Sunshine can be angler’s best friend
It was a lazy day with a bit of a breeze and an overcast wash in the sky until the sun powered through the clouds as I made my way along a shoreline striped with tree trunks.
The venue was Pymatuning Reservoir, one of the best bass lakes in the United States, according to Bassmaster Magazine. Pymatuning showed its stuff last week, particularly after the sun popped through the haze.
Anglers often describe the phenomenon of fish starting to bite as being akin to “someone flipping the switch.” Somebody flipped the switch Thursday. The sun hit the water and the bite ignited.
Pymatuning fits my favorite style of fishing. I’m in my element when I have a stout rod with sturdy line to pitch plastic baits and jigs into gnarly cover. Pymatuning has miles of water perfectly suited for such tactics.
When I launched the boat, I was surprised to observe that the water temperature had fallen substantially over the past week. The water was in the mid-70s a week prior, but it was 66 as I powered up the MotorGuide to ease into casting distance of the patches of aquatic vegetation sprouting in the shallows.
The first hour on the water yielded two bass. Neither sported much size, but they did start to provide clues about what might work as the day advanced.
I approached a point that marked the transition from shade to illumination. A big tree had fallen into the water, and a chunky largemouth lived along the waterlogged trunk.
The next couple of hours produced a fish every 15 to 20 minutes as I picked apart the cover with pitches into the nooks and crannies likely to hold a bass. I was settling into a certain rhythm that seems to be the hallmark of a good day of fishing.
I noticed the sky was brighter, but not sunny. The water was still only 67 degrees, certainly warm enough for early June largemouths – and the 2-pound smallmouth that also crashed the party. But the high, thin clouds kept the shadows ill-defined.
The fish didn’t seem to mind. I was catching them just often enough to keep things interesting. Had the day resulted in nothing more than what it already had delivered, it would have been a good trip.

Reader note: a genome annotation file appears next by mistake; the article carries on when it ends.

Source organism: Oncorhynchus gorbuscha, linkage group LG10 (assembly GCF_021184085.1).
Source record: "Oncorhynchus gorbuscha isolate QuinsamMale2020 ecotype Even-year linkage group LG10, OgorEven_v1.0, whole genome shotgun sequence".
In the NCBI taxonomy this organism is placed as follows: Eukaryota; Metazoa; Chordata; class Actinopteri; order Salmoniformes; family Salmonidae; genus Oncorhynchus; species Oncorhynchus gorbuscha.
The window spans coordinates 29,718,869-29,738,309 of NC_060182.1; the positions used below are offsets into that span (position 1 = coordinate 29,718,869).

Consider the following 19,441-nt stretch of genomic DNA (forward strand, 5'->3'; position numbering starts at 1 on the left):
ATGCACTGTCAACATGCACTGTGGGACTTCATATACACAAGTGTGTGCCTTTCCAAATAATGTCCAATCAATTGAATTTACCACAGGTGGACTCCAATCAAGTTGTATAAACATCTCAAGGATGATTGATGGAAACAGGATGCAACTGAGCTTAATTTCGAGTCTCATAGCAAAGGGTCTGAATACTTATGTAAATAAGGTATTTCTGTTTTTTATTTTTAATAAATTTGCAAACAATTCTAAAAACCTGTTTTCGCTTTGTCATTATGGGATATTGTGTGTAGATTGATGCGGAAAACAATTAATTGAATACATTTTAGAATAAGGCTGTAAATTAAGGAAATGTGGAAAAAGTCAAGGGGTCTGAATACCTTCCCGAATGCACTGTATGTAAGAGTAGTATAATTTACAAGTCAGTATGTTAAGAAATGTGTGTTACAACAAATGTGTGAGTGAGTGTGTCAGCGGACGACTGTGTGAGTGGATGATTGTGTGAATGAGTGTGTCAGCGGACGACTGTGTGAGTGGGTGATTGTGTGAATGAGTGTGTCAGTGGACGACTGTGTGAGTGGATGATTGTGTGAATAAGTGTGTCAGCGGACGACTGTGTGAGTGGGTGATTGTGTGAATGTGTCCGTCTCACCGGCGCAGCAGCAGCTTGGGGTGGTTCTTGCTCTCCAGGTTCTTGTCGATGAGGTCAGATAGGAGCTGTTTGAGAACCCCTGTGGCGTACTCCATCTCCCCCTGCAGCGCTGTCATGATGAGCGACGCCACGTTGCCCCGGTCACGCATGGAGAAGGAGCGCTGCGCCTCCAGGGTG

Then somebody flipped the switch.
The sun warmed my shoulders, and the shadows that had been murky now were sharp. They created edges where light turned to darkness. Bass, being creatures of the edges, like to hide in the dark holes around stumps and logs and look into the light for food to swim past.
Pymatuning bass eat a lot of yellow perch, so my lures were selected for their perch-like qualities. The bass liked them, especially when the sun popped through the clouds.
In the final hour before I put the BassCat on the trailer, I boated five bass in the 3-pound class.
I noticed a few drops of sweat on my forehead, another byproduct of the same sunshine that created the shadows that formed the edges where my favorite game fish likes to live, hunt and eat.
The day had gone from good to great. It may have seemed like somebody flipped the switch, but the reality is that the sun simply caused the bass to stake out areas that experience has taught me to seek.
Sunshine can be an angler’s best friend. We need to know how to find the fish regardless of the sky conditions, but it’s a whole lot easier to locate them when the sun is heating up the action.